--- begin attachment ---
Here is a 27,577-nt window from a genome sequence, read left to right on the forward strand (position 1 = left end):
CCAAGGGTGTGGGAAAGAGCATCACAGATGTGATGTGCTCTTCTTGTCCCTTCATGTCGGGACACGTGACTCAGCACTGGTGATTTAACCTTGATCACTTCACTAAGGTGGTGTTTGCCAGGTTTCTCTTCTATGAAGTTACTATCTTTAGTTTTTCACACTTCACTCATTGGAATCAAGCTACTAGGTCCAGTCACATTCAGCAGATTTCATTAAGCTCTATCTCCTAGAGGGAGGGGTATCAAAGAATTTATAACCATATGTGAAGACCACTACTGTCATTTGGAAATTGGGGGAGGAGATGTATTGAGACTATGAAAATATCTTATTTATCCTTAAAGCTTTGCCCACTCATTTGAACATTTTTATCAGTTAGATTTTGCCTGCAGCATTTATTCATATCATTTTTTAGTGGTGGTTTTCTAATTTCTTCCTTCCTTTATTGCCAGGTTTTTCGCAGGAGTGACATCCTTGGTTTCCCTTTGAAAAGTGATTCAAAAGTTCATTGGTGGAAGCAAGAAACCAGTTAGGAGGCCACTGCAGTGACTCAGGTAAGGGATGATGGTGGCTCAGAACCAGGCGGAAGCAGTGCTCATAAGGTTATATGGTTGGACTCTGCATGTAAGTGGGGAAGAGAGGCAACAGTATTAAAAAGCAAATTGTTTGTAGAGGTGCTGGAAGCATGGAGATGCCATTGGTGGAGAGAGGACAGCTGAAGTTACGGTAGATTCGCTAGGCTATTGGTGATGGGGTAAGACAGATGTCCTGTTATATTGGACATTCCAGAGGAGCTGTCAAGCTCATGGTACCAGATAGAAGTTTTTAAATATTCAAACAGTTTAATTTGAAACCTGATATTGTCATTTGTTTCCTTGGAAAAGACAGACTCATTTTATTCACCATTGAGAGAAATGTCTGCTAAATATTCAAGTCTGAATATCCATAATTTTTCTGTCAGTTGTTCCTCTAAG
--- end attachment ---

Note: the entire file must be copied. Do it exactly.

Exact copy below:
Here is a 27,577-nt window from a genome sequence, read left to right on the forward strand (position 1 = left end):
CCAAGGGTGTGGGAAAGAGCATCACAGATGTGATGTGCTCTTCTTGTCCCTTCATGTCGGGACACGTGACTCAGCACTGGTGATTTAACCTTGATCACTTCACTAAGGTGGTGTTTGCCAGGTTTCTCTTCTATGAAGTTACTATCTTTAGTTTTTCACACTTCACTCATTGGAATCAAGCTACTAGGTCCAGTCACATTCAGCAGATTTCATTAAGCTCTATCTCCTAGAGGGAGGGGTATCAAAGAATTTATAACCATATGTGAAGACCACTACTGTCATTTGGAAATTGGGGGAGGAGATGTATTGAGACTATGAAAATATCTTATTTATCCTTAAAGCTTTGCCCACTCATTTGAACATTTTTATCAGTTAGATTTTGCCTGCAGCATTTATTCATATCATTTTTTAGTGGTGGTTTTCTAATTTCTTCCTTCCTTTATTGCCAGGTTTTTCGCAGGAGTGACATCCTTGGTTTCCCTTTGAAAAGTGATTCAAAAGTTCATTGGTGGAAGCAAGAAACCAGTTAGGAGGCCACTGCAGTGACTCAGGTAAGGGATGATGGTGGCTCAGAACCAGGCGGAAGCAGTGCTCATAAGGTTATATGGTTGGACTCTGCATGTAAGTGGGGAAGAGAGGCAACAGTATTAAAAAGCAAATTGTTTGTAGAGGTGCTGGAAGCATGGAGATGCCATTGGTGGAGAGAGGACAGCTGAAGTTACGGTAGATTCGCTAGGCTATTGGTGATGGGGTAAGACAGATGTCCTGTTATATTGGACATTCCAGAGGAGCTGTCAAGCTCATGGTACCAGATAGAAGTTTTTAAATATTCAAACAGTTTAATTTGAAACCTGATATTGTCATTTGTTTCCTTGGAAAAGACAGACTCATTTTATTCACCATTGAGAGAAATGTCTGCTAAATATTCAAGTCTGAATATCCATAATTTTTCTGTCAGTTGTTCCTCTAAG